"Boulevardier" redirects here. For the drink, see Boulevardier (cocktail). For the cartoon, see Boulevardier from the Bronx.
Paul Gavarni, Le Flâneur, 1842

Flâneur (pronounced:  [flɑnœʁ]), from the French noun flâneur, means "stroller", "lounger", "saunterer", or "loafer". Flânerie is the act of strolling, with all of its accompanying associations. A near-synonym is boulevardier.

The flâneur was, first of all, a literary type from 19th century France, essential to any picture of the streets of Paris. The word carried a set of rich associations: the man of leisure, the idler, the urban explorer, the connoisseur of the street. It was Walter Benjamin, drawing on the poetry of Charles Baudelaire, who made this figure the object of scholarly interest in the 20th century, as an emblematic archetype of urban, modern experience. [1] Following Benjamin, the flâneur has become an important symbol for scholars, artists and writers.


Charles Baudelaire

The terms of flânerie date to the 16th or 17th century, denoting strolling, idling, often with the connotation of wasting time. But it was in the 19th century that a rich set of meanings and definitions surrounding the flâneur took shape. [2]

The flâneur was defined in a long article in Larousse’s Grand dictionnaire universel du XIXe siècle (in the 8th volume, from 1872). It described the flâneur in ambivalent terms, equal parts curiosity and laziness and presented a taxonomy of flânerieflâneurs of the boulevards, of parks, of the arcades, of cafés, mindless flâneurs and intelligent flâneurs. [3]

By then, the term had already developed a rich set of associations. Sainte-Beuve wrote that to flâne "is the very opposite of doing nothing". [3] Honoré de Balzac described flânerie as "the gastronomy of the eye". [3] [4] Anaïs Bazin wrote that "the only, the true sovereign of Paris is the flâneur". [3] Victor Fournel, in Ce qu’on voit dans les rues de Paris (What One Sees in the Streets of Paris, 1867), devoted a chapter to "the art of flânerie". For Fournel, there was nothing lazy in flânerie. It was, rather, a way of understanding the rich variety of the city landscape. It was a moving photograph (“un daguerréotype mobile et passioné”) of urban experience. [5]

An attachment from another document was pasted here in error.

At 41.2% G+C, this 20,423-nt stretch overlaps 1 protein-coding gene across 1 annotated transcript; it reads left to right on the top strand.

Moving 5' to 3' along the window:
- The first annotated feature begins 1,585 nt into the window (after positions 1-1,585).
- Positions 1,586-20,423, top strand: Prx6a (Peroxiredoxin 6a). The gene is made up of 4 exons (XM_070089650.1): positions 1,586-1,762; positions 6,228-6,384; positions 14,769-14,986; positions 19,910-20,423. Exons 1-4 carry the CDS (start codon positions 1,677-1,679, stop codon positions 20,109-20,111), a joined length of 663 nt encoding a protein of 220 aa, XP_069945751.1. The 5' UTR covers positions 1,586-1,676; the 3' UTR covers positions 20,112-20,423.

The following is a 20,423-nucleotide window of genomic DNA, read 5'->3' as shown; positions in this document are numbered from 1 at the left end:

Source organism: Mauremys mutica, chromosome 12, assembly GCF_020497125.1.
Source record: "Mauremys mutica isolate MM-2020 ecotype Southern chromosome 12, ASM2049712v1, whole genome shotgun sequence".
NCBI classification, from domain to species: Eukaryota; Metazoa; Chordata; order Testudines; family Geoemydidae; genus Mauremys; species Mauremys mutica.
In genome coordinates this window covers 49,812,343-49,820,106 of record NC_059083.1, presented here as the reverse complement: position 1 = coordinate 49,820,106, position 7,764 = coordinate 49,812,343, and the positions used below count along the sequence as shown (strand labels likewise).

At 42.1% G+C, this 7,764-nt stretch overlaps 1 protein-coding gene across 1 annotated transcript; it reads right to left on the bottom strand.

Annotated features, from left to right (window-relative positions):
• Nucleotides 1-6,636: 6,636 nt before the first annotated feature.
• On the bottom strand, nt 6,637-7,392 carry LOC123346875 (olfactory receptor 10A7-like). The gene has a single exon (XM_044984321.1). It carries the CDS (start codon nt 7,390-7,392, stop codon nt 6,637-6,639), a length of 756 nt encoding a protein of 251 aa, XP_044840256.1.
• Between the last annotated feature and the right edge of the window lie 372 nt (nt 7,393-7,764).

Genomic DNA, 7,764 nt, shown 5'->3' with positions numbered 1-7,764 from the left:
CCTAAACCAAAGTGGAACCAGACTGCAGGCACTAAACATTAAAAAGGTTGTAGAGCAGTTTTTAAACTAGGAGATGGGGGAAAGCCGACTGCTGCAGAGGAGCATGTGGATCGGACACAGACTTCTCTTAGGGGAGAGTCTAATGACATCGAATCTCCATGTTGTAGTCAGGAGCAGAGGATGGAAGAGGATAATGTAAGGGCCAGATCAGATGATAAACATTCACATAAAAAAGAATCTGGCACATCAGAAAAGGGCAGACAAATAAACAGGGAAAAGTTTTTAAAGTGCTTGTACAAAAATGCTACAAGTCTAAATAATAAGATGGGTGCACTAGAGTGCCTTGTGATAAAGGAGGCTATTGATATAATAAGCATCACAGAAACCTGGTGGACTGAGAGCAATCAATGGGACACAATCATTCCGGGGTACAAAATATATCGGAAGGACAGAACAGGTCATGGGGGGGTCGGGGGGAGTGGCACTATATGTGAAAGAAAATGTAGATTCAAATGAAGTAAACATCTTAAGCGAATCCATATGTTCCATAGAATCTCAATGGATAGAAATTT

In the 1860s, in the midst of the rebuilding of Paris under Napoleon III and the Baron Haussmann, Charles Baudelaire presented a memorable portrait of the flâneur as the artist-poet of the modern metropolis:

The crowd is his element, as the air is that of birds and water of fishes. His passion and his profession are to become one flesh with the crowd. For the perfect flâneur, for the passionate spectator, it is an immense joy to set up house in the heart of the multitude, amid the ebb and flow of movement, in the midst of the fugitive and the infinite. To be away from home and yet to feel oneself everywhere at home; to see the world, to be at the centre of the world, and yet to remain hidden from the world—impartial natures which the tongue can but clumsily define. The spectator is a prince who everywhere rejoices in his incognito. The lover of life makes the whole world his family, just like the lover of the fair sex who builds up his family from all the beautiful women that he has ever found, or that are or are not—to be found; or the lover of pictures who lives in a magical society of dreams painted on canvas. Thus the lover of universal life enters into the crowd as though it were an immense reservoir of electrical energy. Or we might liken him to a mirror as vast as the crowd itself; or to a kaleidoscope gifted with consciousness, responding to each one of its movements and reproducing the multiplicity of life and the flickering grace of all the elements of life.

— Charles Baudelaire, "The Painter of Modern Life", (New York: Da Capo Press, 1964). Orig. published in Le Figaro, in 1863.

Drawing on Fournel, and on his analysis of the poetry of Baudelaire, Walter Benjamin described the flâneur as the essential figure of the modern urban spectator, an amateur detective and investigator of the city. More than this, his flâneur was a sign of the alienation of the city and of capitalism. For Benjamin, the flâneur met his demise with the triumph of consumer capitalism. [6]

In these texts, the flâneur was often juxtaposed to the figure of the badaud, the gawker or gaper. Fournel wrote: “The flâneur must not be confused with the badaud; a nuance should be observed there…. The simple flâneur is always in full possession of his individuality, whereas the individuality of the badaud disappears. It is absorbed by the outside world…which intoxicates him to the point where he forgets himself. Under the influence of the spectacle which presents itself to him, the badaud becomes an impersonal creature; he is no longer a human being, he is part of the public, of the crowd.” [7]

In the decades since Benjamin, the flâneur has been the subject of a remarkable number of appropriations and interpretations. The figure of the flâneur has been used—among other things—to explain modern, urban experience, to explain urban spectatorship, to explain the class tensions and gender divisions of the nineteenth-century city, to describe modern alienation, to explain the sources of mass culture, to explain the postmodern spectatorial gaze. [8] And it has served as a source of inspiration to writers and artists.